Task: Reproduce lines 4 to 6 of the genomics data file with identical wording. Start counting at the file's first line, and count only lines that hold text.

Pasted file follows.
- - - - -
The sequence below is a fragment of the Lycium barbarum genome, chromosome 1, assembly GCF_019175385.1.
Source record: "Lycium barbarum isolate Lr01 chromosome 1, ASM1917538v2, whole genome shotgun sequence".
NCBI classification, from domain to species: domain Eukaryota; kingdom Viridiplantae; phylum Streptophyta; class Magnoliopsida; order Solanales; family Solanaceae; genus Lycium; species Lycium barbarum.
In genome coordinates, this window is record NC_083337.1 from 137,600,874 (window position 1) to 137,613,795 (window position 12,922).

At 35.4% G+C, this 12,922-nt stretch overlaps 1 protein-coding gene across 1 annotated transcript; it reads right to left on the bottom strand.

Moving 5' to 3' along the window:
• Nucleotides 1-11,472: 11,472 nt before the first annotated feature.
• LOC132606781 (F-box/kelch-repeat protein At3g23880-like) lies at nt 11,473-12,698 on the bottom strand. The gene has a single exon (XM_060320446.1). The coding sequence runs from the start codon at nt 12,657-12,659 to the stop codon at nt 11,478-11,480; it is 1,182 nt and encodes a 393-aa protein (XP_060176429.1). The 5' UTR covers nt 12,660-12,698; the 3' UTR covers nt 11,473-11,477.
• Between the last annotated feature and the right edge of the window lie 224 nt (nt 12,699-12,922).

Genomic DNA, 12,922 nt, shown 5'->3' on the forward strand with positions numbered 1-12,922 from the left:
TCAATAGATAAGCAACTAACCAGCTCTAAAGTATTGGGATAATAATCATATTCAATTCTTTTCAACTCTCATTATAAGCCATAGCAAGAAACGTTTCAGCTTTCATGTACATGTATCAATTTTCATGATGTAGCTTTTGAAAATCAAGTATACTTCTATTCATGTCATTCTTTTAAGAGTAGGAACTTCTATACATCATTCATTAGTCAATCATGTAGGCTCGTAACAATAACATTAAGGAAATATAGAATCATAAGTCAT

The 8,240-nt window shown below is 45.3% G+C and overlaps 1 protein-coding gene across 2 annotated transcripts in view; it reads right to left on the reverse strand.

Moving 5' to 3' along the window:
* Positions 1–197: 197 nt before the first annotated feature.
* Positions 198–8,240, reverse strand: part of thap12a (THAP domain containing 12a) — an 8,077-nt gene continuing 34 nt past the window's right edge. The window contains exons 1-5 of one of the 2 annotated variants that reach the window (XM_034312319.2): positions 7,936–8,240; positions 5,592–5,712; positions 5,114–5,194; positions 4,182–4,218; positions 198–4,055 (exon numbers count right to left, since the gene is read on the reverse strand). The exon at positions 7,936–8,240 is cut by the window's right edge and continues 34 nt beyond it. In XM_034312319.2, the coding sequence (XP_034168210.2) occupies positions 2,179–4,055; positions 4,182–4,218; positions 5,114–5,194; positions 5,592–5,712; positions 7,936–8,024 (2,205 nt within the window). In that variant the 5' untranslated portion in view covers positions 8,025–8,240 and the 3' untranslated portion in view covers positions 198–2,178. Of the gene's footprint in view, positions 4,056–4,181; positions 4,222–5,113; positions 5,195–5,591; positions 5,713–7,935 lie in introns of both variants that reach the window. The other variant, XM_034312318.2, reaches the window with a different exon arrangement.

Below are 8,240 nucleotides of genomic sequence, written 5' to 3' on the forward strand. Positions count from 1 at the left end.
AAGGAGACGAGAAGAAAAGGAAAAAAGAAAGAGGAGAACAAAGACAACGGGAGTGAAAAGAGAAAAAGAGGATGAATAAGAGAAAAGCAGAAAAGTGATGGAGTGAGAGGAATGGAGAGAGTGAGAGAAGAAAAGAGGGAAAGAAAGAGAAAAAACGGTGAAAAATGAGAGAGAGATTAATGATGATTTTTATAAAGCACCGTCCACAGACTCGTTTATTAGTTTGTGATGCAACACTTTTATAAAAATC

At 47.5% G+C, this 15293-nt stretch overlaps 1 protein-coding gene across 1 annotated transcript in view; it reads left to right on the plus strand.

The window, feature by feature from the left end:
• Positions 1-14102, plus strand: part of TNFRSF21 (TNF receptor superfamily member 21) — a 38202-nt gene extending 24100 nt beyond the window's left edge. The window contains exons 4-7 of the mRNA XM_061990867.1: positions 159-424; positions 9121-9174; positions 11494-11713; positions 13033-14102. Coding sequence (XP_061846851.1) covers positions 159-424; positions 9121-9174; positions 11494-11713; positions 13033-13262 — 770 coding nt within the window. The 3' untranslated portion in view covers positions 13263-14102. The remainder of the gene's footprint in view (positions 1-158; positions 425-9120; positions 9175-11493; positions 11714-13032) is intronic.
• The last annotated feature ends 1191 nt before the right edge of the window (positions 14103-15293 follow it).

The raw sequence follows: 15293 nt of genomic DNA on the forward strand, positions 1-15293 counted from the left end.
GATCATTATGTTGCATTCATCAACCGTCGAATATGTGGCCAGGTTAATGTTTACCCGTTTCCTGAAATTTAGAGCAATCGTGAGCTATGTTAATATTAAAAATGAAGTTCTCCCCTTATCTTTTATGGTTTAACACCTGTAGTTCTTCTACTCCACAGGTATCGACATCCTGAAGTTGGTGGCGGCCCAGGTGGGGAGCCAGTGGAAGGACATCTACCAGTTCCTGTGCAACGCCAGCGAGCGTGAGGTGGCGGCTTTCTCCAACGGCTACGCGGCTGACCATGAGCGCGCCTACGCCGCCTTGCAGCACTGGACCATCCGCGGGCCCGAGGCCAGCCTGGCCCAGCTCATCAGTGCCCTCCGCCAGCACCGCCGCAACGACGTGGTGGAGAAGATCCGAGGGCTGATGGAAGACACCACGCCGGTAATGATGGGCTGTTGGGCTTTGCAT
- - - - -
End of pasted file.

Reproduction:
In genome coordinates, this window is record NC_083337.1 from 137,600,874 (window position 1) to 137,613,795 (window position 12,922).

At 35.4% G+C, this 12,922-nt stretch overlaps 1 protein-coding gene across 1 annotated transcript; it reads right to left on the bottom strand.

Moving 5' to 3' along the window: